Picture: ISTOCK
Picture: ISTOCK

The Cheetahs will go into their PRO14 debut without a recognised flyhalf, with regular fullback Clayton Blommetjies starting in the No10 jersey against Ulster in Belfast on Friday.

Coach Rory Duncan had little choice with regular flyhalves Fred Zeilinga and Niel Marais on the long-term injury list.

Ryno Eksteen‚ who has started in the Currie Cup‚ will continue in that competition.

Friday night’s game at the Kingspan Stadium in Belfast‚ which recently hosted the Women’s Rugby World Cup final‚ marks the beginning of a new era for South African and European Rugby.

Duncan said he was excited to see how his team would fare against European opposition.

"The thing that makes me excited, and the players as well, is going in and being able to see how we compare to the northern hemisphere," Duncan said.

"Ulster is an exciting fixture to start with and then obviously going to Limerick as well.

"They are two tough fixtures to start the competition with. We’re going to face everyone so we may as well get them out of the way first."

The inclusion of the Cheetahs and Southern Kings into the tournament could also be the beginning of a path that would allow more teams from SA into the northern hemisphere market in the coming years. PRO14 has ambitions to continue to expand its footprint and if the Cheetahs and Kings experiment proves successful‚ there would be an appetite for more teams from SA.

SA Rugby CE Jurie Roux made it clear that SA still values its partners in SA‚ New Zealand‚ Australia and Argentina Rugby (Sanzaar), but nothing could be ruled out.

"We are committed to Sanzaar and we have an agreement until 2020‚" Roux said. "We are going into a negotiation period for the next phase and we will make decisions then.

"However‚ we believe we are strong because we play against New Zealand and Australia all the time. That relationship has been to the great benefit of South African rugby for more than 20 years. They are our partners and we don’t foresee not playing against New Zealand and Australia in the future‚ but what we do have is an opportunity to expand our competitions and horizons and we are trying to take that opportunity.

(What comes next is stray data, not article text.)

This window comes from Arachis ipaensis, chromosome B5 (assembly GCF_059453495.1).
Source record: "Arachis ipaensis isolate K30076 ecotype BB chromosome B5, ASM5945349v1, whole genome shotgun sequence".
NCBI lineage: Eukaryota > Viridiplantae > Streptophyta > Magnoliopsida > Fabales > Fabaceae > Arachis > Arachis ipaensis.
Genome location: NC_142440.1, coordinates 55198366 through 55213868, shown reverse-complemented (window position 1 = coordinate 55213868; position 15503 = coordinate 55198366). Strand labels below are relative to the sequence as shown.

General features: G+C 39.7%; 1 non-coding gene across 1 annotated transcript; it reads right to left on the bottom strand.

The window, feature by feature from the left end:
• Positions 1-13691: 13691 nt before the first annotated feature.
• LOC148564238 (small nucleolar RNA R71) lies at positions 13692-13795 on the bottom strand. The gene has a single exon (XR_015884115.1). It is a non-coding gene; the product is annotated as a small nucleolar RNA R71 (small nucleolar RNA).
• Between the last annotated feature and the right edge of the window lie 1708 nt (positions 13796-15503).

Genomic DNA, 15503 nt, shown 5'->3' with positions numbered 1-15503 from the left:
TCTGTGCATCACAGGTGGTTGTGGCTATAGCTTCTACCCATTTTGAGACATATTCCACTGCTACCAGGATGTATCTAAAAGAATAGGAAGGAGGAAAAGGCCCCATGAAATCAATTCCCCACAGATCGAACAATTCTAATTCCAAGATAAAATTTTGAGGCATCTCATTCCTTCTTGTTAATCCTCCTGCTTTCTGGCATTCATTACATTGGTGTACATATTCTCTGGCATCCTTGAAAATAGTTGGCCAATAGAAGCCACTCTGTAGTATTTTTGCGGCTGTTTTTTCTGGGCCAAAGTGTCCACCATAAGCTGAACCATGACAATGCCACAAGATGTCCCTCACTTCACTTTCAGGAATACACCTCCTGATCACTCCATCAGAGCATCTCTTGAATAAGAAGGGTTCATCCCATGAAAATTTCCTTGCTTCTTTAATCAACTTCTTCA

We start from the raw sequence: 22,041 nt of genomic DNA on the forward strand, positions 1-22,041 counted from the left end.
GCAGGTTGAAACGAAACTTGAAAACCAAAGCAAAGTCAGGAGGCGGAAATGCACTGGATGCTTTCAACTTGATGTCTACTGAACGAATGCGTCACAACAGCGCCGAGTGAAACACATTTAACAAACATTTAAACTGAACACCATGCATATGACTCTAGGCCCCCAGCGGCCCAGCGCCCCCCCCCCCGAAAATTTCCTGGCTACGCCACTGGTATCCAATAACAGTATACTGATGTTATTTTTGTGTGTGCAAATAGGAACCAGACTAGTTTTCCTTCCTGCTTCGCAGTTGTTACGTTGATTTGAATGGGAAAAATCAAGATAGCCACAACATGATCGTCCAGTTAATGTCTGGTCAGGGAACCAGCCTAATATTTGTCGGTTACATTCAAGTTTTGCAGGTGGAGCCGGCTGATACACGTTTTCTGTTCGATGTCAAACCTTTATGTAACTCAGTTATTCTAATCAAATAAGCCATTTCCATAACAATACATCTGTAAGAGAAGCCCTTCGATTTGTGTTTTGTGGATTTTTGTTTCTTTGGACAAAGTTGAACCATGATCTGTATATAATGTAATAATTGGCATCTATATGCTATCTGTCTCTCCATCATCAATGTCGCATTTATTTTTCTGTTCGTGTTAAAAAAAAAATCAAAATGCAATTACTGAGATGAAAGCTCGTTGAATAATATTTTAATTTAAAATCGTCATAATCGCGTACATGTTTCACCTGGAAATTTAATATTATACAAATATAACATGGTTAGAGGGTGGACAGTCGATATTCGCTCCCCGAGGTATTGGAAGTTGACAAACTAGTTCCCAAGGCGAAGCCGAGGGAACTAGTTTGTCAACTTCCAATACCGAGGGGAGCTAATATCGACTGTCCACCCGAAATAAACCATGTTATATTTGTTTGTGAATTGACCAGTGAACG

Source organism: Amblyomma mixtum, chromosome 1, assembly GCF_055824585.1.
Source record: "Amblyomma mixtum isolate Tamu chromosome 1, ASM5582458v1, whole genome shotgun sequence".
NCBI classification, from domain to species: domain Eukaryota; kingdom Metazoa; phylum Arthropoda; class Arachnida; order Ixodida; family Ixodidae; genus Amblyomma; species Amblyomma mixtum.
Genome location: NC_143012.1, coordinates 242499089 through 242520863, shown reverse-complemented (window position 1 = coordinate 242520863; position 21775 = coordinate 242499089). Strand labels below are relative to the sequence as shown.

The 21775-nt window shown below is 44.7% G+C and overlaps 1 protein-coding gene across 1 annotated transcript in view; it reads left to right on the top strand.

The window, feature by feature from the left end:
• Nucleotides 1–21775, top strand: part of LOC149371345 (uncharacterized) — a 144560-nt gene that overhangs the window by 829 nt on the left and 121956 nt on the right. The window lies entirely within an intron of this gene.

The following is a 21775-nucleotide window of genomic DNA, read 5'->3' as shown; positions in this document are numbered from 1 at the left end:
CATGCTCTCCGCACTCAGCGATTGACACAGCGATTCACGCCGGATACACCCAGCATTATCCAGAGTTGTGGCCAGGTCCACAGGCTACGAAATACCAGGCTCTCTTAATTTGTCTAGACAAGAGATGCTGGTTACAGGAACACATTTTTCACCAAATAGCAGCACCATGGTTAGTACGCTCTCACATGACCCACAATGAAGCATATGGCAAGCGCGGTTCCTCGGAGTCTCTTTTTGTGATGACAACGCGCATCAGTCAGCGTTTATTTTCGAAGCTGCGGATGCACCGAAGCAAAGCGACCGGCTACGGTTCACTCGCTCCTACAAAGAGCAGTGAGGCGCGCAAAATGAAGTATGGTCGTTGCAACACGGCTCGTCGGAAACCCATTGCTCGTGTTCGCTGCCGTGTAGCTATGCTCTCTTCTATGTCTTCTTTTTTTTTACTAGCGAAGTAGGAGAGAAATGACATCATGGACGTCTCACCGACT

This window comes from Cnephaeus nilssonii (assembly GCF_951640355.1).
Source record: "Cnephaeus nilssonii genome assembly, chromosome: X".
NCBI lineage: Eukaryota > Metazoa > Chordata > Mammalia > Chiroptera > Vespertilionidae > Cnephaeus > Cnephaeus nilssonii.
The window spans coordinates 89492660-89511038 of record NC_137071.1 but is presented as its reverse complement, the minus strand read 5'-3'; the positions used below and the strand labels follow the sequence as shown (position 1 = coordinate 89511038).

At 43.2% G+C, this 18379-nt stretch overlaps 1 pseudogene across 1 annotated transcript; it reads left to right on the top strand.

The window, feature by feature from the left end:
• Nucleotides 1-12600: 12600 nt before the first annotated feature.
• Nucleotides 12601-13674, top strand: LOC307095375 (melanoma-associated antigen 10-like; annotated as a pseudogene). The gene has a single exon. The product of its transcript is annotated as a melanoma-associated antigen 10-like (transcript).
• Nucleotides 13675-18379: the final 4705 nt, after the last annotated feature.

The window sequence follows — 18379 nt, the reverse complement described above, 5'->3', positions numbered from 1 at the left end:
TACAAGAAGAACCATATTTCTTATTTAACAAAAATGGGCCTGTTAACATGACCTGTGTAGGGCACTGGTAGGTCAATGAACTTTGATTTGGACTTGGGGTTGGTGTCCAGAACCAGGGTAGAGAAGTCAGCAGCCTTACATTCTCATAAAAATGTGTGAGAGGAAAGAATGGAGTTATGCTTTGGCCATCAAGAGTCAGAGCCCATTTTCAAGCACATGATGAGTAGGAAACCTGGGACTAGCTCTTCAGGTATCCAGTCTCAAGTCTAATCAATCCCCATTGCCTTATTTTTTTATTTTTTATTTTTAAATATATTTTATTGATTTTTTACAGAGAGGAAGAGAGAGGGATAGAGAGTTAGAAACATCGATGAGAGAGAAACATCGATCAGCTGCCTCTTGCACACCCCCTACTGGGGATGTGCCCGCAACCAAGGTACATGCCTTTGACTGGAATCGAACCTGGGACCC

"We might come out with a different structure in the future‚ but not playing in the south in any shape or form is unthinkable because financially we would suffer," Roux said.

The Kings make their debut against the Scarlets in Llanelli on Saturday fielding a team that will again have to rebuild after a strong Super Rugby campaign.

Coach Deon Davids only has 10 survivors from Super Rugby but is still upbeat about his team’s prospects against the defending champions.

"We had to have a look at them – they are the champion side‚" he said.

"They have strength all over in their team and are a team that like to play with ball in hand. They are quite dangerous if you concede turnovers against them‚ and they have quite a good set piece," Davids said.

"It would be stupid to underestimate a team that remain the reigning champions of the competition. We need to be spot on‚ we need to be focused and we need to be switched on.

"We need to be ready to face whatever comes our way. We need not be afraid to impose ourselves in terms of what we need to do."


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